The Red Wings were similarly frustrated with Vail. They demoted him to the Adirondack Red Wings, their American Hockey League (AHL) affiliate, for ten games in 1981–82, then left him there for the entire 1982–83 AHL season.[7] Vail scored 20 goals and 49 points for Adirondack then retired following the season.[1]

Personal life[edit]

Vail and his ex-wife Sylvia have two children: Scott and Natasha.[3] He returned to Atlanta following his career, ultimately settling in Lawrenceville, Georgia, where he managed a nightclub.[7] When the NHL returned to Atlanta in 1999, Vail joined the Thrashers organization in a community relations capacity and served as an in-arena analyst for the team's radio broadcasts.[9] Vail's son Scott is the caddy for PGA Tour golfer Brandt Snedeker.

Career statistics[edit]

Regular season and playoffs[edit]

    Regular season   Playoffs
Season Team League GP G A Pts PIM GP G A Pts PIM
1970–71 Niagara Falls Flyers OHA 59 18 30 48 76
1971–72 Niagara Falls Flyers OHA 60 25 48 73 122
1972–73 Sudbury Wolves OHA 63 48 57 105 80
1973–74 Omaha Knights CHL 37 10 18 28 54
1973–74 Atlanta Flames NHL 23 2 9 11 30 1 0 0 0 2
1974–75 Atlanta Flames NHL 72 39 21 60 46
1975–76 Atlanta Flames NHL 60 16 31 47 34 2 0 0 0 0
1976–77 Atlanta Flames NHL 78 32 39 71 22 3 1 3 4 0
1977–78 Atlanta Flames NHL 79 22 36 58 16 2 1 1 2 0
1978–79 Atlanta Flames NHL 80 35 48 83 53 2 0 1 1 2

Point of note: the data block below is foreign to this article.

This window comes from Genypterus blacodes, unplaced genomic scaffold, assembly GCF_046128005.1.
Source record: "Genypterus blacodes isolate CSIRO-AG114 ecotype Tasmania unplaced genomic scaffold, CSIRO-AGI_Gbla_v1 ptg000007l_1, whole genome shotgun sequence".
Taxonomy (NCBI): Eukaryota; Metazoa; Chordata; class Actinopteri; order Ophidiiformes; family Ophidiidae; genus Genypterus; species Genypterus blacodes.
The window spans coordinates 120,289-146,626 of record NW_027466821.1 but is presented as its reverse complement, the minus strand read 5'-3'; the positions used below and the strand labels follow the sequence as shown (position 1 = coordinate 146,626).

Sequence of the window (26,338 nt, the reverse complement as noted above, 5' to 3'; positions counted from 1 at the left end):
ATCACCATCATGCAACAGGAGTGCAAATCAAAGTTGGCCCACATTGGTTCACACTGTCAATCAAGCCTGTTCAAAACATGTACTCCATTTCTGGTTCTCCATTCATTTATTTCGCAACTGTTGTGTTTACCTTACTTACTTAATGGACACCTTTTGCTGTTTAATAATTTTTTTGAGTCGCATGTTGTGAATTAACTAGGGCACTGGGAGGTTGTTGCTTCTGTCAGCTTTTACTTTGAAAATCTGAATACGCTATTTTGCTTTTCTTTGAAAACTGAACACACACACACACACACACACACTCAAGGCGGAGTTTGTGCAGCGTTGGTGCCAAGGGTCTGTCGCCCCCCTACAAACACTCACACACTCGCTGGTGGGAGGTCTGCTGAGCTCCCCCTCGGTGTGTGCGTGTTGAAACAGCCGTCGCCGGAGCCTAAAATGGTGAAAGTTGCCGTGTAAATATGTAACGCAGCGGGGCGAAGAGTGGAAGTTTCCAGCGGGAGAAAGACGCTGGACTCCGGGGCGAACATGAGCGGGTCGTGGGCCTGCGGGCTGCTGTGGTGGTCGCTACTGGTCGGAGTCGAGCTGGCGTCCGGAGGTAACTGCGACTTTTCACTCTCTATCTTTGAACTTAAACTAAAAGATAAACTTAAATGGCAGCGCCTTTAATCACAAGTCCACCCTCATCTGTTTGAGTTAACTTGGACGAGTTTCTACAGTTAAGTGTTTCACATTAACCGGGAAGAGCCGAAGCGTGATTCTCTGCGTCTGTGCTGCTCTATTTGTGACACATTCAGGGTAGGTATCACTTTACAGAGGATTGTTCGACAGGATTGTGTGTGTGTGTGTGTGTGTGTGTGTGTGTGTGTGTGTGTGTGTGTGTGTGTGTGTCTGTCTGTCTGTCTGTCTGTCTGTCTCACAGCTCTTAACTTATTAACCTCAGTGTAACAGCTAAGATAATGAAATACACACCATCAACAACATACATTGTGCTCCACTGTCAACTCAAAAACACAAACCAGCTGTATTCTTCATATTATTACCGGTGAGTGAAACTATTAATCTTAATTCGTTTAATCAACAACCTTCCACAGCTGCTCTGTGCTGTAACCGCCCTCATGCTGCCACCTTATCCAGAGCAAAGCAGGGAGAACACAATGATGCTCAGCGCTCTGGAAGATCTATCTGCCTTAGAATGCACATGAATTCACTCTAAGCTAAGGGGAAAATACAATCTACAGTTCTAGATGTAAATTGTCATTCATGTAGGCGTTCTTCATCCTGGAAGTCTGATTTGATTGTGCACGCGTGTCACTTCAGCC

1979–80 Atlanta Flames NHL 77 28 25 53 22 4 3 1 4 2
1980–81 Calgary Flames NHL 64 28 36 64 23 6 0 0 0 0
1981–82 Calgary Flames NHL 6 4 1 5 0
1981–82 Oklahoma City Stars CHL 3 0 3 3 0
1981–82 Detroit Red Wings NHL 52 10 14 24 35
1981–82 Adirondack Red Wings AHL 10 3 4 7 0
1982–83 Adirondack Red Wings AHL 74 20 29 49 33 5 1 1 2 0
NHL totals 591 216 260 476 281 20 5 6 11 6

International[edit]

Year Team Event GP G A Pts PIM
1977 Canada WC 9 4 1 5 18
Senior totals 9 4 1 5 18

References[edit]

  1. ^ a b c d e f g h "Eric Vail profile". Hockey Hall of Fame. Retrieved 2012-08-25. 
  2. ^ "Eric Vail statistics". hockeydb.com. Retrieved 2012-08-25. 
  3. ^ a b c Ornest, Leo, ed. (1980). 1980–81 Calgary Flames Fact Book. Calgary Flames Hockey Club. p. 27. 
  4. ^ Simmons, Steve (1980-11-13). "Flames "Big Train"". Flames Magazine (Calgary Flames Hockey Club): 33. 
  5. ^ Podnieks, Andrew, ed. (2011). IIHF Guide & Record Book 2012. International Ice Hockey Federation. p. 525. ISBN 978-0-7710-9598-6. 
  6. ^ Hanlon, Peter; Kelso, Sean, eds. (2007). 2007–08 Calgary Flames Media Guide. Calgary Flames Hockey Club. p. 132. 
  7. ^ a b c Podnieks, Andrew (2003). Players: The ultimate A–Z guide of everyone who has ever played in the NHL. Toronto: Doubleday Canada. p. 877. ISBN 0-385-25999-9. 
  8. ^ "Calgary wheels Vail to the Motor City". Calgary Herald. 1981-11-11. p. C1. Retrieved 2012-08-25. 
  9. ^ "Atlanta Thrashers Tab Former Atlanta Flames Player Eric Vail". Atlanta Inquirer. 2000-12-30. Retrieved 2012-08-25.  – via Highbeam (subscription required)

External links[edit]

Preceded by
Denis Potvin
Winner of the Calder Trophy
1975
Succeeded by
Bryan Trottier